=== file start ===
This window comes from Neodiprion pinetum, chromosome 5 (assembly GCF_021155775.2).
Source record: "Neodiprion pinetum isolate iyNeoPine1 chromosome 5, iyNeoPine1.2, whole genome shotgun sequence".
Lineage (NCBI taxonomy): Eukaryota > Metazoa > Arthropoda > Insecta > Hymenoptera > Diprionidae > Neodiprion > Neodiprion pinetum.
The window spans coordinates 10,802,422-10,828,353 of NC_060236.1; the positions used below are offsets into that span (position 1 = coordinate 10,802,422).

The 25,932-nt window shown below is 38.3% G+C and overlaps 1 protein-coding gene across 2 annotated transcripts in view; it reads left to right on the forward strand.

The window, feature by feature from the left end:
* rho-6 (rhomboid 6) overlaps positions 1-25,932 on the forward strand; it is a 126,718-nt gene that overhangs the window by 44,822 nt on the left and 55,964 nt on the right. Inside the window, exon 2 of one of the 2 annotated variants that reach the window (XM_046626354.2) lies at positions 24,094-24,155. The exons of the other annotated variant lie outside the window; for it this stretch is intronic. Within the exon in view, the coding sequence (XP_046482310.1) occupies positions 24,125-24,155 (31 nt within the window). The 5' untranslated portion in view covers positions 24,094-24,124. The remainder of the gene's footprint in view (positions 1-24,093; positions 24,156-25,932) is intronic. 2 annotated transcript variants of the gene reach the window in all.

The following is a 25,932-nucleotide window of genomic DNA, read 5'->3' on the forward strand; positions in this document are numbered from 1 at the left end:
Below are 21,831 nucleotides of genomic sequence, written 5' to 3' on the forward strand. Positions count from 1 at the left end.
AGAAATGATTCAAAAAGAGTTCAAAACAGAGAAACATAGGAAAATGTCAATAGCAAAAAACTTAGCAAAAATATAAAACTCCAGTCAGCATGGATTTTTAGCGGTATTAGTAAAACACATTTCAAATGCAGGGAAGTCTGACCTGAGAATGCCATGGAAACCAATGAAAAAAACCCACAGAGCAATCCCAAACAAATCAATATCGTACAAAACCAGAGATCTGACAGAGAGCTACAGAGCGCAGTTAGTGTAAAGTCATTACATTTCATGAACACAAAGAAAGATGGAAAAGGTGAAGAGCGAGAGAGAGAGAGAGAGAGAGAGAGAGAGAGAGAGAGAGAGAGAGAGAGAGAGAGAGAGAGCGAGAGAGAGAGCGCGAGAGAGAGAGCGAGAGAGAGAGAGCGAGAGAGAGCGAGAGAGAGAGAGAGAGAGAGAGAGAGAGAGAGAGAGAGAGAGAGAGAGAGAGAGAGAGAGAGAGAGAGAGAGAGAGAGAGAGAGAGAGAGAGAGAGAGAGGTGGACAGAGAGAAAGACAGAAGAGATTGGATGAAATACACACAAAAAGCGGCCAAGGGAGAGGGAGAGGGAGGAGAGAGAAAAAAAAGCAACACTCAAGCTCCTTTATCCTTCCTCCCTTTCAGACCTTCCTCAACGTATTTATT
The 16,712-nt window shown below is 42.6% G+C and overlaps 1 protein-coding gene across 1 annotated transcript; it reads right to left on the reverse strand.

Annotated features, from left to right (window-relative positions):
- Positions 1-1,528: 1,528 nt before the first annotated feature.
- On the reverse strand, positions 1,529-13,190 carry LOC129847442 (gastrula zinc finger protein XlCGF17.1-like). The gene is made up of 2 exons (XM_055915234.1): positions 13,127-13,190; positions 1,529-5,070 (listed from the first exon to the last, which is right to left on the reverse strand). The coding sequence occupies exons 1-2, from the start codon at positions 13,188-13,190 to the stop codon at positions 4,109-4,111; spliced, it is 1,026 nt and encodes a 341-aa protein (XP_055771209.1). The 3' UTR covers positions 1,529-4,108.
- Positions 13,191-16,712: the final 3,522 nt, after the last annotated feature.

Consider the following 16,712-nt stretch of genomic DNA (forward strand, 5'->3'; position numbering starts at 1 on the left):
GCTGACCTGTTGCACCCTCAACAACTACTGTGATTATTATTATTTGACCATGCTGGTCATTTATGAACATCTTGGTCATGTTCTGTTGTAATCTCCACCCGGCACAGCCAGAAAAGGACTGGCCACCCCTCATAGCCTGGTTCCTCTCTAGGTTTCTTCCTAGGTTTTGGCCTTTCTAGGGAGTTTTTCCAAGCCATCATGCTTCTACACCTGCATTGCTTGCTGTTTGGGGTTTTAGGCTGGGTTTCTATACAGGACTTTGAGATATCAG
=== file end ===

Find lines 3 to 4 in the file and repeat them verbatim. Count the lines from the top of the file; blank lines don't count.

Lineage (NCBI taxonomy): Eukaryota > Metazoa > Arthropoda > Insecta > Hymenoptera > Diprionidae > Neodiprion > Neodiprion pinetum.
The window spans coordinates 10,802,422-10,828,353 of NC_060236.1; the positions used below are offsets into that span (position 1 = coordinate 10,802,422).